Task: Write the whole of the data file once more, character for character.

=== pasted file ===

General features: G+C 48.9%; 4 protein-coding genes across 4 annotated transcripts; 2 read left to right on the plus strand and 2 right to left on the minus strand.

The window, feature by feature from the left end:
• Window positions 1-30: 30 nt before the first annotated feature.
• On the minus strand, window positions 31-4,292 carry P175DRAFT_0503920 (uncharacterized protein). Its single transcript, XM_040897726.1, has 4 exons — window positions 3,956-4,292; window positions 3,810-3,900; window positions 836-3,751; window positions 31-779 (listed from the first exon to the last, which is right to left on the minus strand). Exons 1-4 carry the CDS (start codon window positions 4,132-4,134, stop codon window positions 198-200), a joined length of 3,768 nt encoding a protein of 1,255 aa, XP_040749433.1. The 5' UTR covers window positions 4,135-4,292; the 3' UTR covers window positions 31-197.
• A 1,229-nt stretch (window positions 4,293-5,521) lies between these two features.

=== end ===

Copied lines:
General features: G+C 48.9%; 4 protein-coding genes across 4 annotated transcripts; 2 read left to right on the plus strand and 2 right to left on the minus strand.

The window, feature by feature from the left end:
• Window positions 1-30: 30 nt before the first annotated feature.
• On the minus strand, window positions 31-4,292 carry P175DRAFT_0503920 (uncharacterized protein). Its single transcript, XM_040897726.1, has 4 exons — window positions 3,956-4,292; window positions 3,810-3,900; window positions 836-3,751; window positions 31-779 (listed from the first exon to the last, which is right to left on the minus strand). Exons 1-4 carry the CDS (start codon window positions 4,132-4,134, stop codon window positions 198-200), a joined length of 3,768 nt encoding a protein of 1,255 aa, XP_040749433.1. The 5' UTR covers window positions 4,135-4,292; the 3' UTR covers window positions 31-197.
• A 1,229-nt stretch (window positions 4,293-5,521) lies between these two features.